How, then, is the grade of the wood determined?  Qualified, trained lumber graders are one method used by lumber mills to determine the strength of wood.  These individuals are trained to determine the various strengths of wood that will come from a tree.  Factors used to determine strength include such things as density (how many rings per inch), the straightness of the grain, and the frequency of knots.  Straighter grain, higher density, and fewer knots will result in a strong piece of wood.  On the other hand, frequent knots and low density will result in a low strength piece of wood.

The engineer relies on the ability of the grader to do his or her job correctly.  The engineer also relies on the accuracy of the stamp to determine precise information for you to use.  The bottom line here is that the information in the grade stamp dictates the accuracy of the engineer’s calculations.  Of course, this information will only be accurate if the plank you use has been graded by a qualified grader, using recognized standards.  If the wood is not as good as the grade stamp indicates disaster will surely follow.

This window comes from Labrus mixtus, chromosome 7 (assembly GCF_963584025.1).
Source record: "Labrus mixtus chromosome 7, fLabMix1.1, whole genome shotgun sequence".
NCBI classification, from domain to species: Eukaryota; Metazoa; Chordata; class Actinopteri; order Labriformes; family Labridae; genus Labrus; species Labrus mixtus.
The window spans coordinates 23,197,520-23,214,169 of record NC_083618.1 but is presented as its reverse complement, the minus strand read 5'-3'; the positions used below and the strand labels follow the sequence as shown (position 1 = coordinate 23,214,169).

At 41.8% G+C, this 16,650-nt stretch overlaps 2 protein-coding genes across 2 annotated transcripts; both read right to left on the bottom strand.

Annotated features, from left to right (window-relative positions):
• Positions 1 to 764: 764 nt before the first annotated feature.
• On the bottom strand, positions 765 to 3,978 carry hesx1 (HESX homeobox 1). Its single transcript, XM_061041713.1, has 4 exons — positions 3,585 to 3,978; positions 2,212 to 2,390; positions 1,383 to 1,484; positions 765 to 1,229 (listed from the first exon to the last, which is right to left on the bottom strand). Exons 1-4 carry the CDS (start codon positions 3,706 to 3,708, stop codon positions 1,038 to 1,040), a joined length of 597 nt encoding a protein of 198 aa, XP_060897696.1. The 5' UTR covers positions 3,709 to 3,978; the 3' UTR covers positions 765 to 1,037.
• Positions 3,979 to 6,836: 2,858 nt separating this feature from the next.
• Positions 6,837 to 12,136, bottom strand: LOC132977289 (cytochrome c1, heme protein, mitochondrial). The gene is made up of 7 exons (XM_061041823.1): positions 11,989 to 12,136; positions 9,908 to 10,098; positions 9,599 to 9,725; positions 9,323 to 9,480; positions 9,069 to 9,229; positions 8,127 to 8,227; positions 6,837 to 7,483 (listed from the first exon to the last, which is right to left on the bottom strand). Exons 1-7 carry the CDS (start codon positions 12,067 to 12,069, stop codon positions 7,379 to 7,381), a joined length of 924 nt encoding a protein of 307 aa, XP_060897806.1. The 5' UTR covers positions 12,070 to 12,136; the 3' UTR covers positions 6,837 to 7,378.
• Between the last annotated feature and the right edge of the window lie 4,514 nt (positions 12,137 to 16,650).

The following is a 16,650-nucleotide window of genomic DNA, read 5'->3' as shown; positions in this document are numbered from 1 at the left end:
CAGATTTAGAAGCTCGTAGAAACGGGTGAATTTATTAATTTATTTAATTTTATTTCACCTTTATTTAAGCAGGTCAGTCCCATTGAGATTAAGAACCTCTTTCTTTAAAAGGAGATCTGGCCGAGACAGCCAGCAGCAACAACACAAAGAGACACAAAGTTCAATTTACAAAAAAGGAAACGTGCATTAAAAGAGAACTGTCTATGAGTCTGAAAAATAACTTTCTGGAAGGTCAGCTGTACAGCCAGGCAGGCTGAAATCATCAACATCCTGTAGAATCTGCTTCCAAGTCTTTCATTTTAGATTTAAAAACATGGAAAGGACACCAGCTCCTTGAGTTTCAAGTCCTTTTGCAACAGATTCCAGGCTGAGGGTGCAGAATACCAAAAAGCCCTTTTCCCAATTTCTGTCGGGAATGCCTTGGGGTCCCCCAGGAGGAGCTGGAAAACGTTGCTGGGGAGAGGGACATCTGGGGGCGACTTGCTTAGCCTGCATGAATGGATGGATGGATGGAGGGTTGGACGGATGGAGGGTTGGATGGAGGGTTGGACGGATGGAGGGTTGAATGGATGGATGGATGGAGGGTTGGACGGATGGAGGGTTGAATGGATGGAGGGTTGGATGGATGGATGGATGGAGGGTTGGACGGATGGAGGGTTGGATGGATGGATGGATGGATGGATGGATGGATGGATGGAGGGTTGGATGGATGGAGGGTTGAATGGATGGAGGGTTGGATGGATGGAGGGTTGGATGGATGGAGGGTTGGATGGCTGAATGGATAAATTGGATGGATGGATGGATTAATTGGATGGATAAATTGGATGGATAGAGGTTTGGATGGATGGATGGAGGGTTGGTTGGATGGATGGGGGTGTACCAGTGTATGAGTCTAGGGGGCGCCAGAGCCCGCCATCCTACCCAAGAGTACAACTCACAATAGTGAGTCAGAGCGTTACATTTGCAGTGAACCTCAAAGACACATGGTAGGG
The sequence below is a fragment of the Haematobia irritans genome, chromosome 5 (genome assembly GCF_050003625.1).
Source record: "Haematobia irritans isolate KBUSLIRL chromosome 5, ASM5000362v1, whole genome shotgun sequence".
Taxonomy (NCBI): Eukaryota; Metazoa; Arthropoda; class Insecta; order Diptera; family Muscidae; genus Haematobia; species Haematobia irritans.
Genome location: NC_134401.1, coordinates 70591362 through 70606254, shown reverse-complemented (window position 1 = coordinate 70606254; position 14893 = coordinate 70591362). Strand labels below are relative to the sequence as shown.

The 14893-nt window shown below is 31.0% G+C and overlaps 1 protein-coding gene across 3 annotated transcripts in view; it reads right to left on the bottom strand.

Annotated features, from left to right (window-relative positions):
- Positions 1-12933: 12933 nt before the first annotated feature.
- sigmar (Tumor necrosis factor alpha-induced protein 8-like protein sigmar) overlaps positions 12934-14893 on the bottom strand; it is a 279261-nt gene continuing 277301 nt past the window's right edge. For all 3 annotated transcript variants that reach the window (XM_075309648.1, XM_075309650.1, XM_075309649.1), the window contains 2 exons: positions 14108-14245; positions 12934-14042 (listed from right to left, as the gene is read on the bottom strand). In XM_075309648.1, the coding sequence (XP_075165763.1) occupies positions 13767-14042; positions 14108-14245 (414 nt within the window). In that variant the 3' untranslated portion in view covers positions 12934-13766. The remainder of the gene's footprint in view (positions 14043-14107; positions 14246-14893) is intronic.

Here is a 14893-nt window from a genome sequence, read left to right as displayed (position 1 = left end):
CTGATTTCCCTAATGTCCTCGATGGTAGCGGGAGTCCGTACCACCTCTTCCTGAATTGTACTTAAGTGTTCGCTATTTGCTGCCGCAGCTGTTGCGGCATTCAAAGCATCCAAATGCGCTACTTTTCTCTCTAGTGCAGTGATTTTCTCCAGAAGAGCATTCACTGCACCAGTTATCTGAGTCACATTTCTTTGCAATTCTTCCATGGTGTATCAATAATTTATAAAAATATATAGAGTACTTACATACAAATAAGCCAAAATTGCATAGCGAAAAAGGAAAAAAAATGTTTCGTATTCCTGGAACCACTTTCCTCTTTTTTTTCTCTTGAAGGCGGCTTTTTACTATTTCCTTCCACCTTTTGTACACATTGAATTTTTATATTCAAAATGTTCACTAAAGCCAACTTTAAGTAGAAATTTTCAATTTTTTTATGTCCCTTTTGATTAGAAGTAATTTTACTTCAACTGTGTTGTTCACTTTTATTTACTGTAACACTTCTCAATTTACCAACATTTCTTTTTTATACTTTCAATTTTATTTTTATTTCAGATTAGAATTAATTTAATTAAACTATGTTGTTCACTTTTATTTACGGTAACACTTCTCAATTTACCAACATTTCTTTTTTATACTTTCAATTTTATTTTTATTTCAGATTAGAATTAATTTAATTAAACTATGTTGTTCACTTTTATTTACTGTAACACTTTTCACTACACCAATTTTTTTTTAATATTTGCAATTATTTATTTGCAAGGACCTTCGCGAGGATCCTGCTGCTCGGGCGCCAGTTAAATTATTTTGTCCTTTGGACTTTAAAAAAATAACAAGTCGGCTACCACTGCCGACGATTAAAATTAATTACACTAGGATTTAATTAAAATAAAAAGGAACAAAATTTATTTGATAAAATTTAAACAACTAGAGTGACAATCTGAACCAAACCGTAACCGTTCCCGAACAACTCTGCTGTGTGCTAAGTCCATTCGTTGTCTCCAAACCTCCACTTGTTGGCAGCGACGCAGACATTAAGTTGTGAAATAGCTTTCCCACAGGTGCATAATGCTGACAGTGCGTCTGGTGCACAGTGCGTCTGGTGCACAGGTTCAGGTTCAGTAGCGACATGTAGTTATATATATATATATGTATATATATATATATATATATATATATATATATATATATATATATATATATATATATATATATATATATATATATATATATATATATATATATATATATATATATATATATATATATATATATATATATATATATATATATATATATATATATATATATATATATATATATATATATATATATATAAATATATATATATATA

For typical situations, it is recommended that only Scaffold Grade plank be used since this will enhance safety on your scaffold project.  Scaffold Grade plank is a very specific grade of lumber that has a very high strength compared to other commonly found lumber on a construction project.  However, if you choose to use a plank other than scaffold grade, it must be engineered for proper use.  This is the only way you will be safe and in compliance with the regulations.